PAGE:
The Curry Research Conference occurs Friday February 1, 2013. The conference will be an opportunity for students to share their education research with other Curry students and with faculty members.
Registration – 9:00-10:00 am
Bavaro Hall North Entrance and will continue throughout the day
Breakfast - 9:00-10:00 am
Workshops – 10:00-10:45 am
Publishing in Open Access Journals: New Opportunities – CLIC
Abstract. Associations and other trusted publishers now publish Open Access journals and Hybrid Open Access journals. Now, authors can keep the copyright for their articles, and readers around the world can access them without charge. This CRC session will review the basics of these new open access publishing opportunities, outline the pros and cons of publishing an Open Access (OA) article in a journal, and explore the options and challenges of the author’s publication fee. There will be an opportunity to discuss the implications of this publishing model on your future careers.
Data Management Plans- Holloway Hall
Abstract. Funding agencies are requiring that researchers include a data management plan with all new grant proposals. Do you know what a Data Management Plan is; how to write one? Come see which funders require Data Management Plans and learn what you need to consider when writing a data management plan.
Keynote Address – 11:00 am-12:30 pm
Greg Walton, Assistant ?Professor? of ?Psychology?at Stanford ?University will speak on the topic, “Wise Interventions: How Brief Social-Psychological Interventions Can Help Raise Students’ Achievement Far into the Future.” – Holloway Hall
Lunch – 12:30-1:30pm
Curry Cafe and around Bavaro Hall during the poster session.
Poster Session – 12:30-1:30 pm – Bavaro Hall Atrium
Student Presentations – 1:30-3:00pm
CASTL Works-in-Progress – Holloway Hall
Issues in STEM Education – CLIC
Serving Diverse Populations – Bavaro Hall, Room 104
Let’s take a look at some of the possible agreements. We will start by looking at one of the web pages for the publisher, Elsevier. This page focuses on publishing in Hybrid journals. There, the publishers states, “Upon publication, open access articles will immediately be made freely available to everyone … and will have choice of additional user rights for authors to select.” Authors are referred to this web site featuring Creative Commons licenses http://creativecommons.org/licenses. According to Elsevier, “These licenses give authors a standardized way to grant copyright permissions to their creative work. The combination of our tools and our users is a vast and growing digital commons, a pool of content that can be copied, distributed, edited, remixed, and built upon, all within the boundaries of copyright law.”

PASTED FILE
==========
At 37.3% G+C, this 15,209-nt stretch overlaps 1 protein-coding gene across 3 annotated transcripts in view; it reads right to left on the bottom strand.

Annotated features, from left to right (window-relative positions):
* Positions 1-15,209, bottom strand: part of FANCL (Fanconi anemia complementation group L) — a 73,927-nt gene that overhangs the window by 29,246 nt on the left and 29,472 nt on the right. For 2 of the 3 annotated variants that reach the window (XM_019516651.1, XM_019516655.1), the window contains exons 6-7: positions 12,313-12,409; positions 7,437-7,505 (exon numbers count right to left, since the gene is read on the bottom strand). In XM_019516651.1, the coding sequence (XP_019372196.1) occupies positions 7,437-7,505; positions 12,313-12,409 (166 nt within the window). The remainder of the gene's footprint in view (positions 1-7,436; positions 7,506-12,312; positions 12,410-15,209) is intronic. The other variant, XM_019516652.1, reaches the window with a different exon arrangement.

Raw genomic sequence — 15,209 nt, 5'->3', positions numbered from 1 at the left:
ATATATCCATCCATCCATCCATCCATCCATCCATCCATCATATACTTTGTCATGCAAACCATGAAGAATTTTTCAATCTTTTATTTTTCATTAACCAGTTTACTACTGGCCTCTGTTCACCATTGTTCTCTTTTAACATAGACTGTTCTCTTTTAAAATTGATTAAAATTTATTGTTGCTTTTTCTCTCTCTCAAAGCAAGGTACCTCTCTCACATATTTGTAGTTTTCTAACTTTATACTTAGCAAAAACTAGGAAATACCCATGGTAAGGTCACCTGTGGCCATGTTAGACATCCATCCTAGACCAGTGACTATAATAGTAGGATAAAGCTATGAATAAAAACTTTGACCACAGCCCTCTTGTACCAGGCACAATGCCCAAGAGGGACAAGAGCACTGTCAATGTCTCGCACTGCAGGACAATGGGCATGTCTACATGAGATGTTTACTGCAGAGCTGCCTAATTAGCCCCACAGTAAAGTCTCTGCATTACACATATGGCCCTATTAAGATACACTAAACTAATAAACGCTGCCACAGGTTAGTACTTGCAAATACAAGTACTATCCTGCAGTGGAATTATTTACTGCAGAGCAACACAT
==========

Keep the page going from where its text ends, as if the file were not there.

Another journal publisher, Sage states that authors retain copyright under the terms outlined by the Creative Commons Attribution Open Access License Agreement. This license stipulates that anyone is free to copy, distribute, and display the article and derivative works based upon it, provided they give credit to the article.
The journal publisher, PLOS applies the Creative Commons Attribution License (CCAL) to all works they publish Under the CCAL, authors retain ownership of the copyright for their article, but authors allow anyone to download, reuse, reprint, modify, distribute, and/or copy articles in PLOS journals, so long as the original authors and source are cited.
As you will soon realize, selecting the best license for your needs is complex. Study your options, read all contracts and licenses carefully, and sign them once you understand and are willing to accept them.
Next week, let’s take a look at Creative Commons Licenses for use with open access publishing.
FIND TOP JOURNALS
How do you find the top journals in a field especially if it is not your area of expertise? Most people first think of using the Journal Citation Reports database to discover the journal’s impact factor, but there are other options. SCImago: Journal and Country Rank is one such option. Select journals by subject area, subject category, or search by the journal title. You will get the H impact factor for the journal and informative graphs displaying data about the journal and its rank.
This week, the U.Va. Library purchased a new database called Hispanic American Periodicals Index (HAPI) provides over 275,000 journal article citations about Central America, South America, the Caribbean, Mexico, Brazil, and Hispanics/Latinos in the United States. HAPI currently provides over 60,000 links to the full text of articles appearing in more than 600 key social science and humanities journals published throughout the world.
The CLIC librarians took a look at the database today while searching for articles about colonial schools for an assignment for a class taught by Dr. Carol Ann Spreen. They were justly rewarded!
If you have ever wondered if an author can, without asking permission, do the following after publication of his/her article in an Elsevier journal, take a look at the guide, “Ways to Use Journal Articles Published by Elsevier: A Practical Guide.”
As of this newsletter’s publication, authors who publish in Elsevier journals can:
• Make copies (print or electronic) of the article for personal use or the
author’s own classroom teaching
• Present the article at a meeting or conference and distribute copies of
the article to attendees
• Allow the author’s employer to use the article in full or in part for other intracompany use (e.g., training)
If your article was not published in an Elsevier journal, take a look at the publisher’s site to see if they have a similar publication or FAQ addressing these and other issues.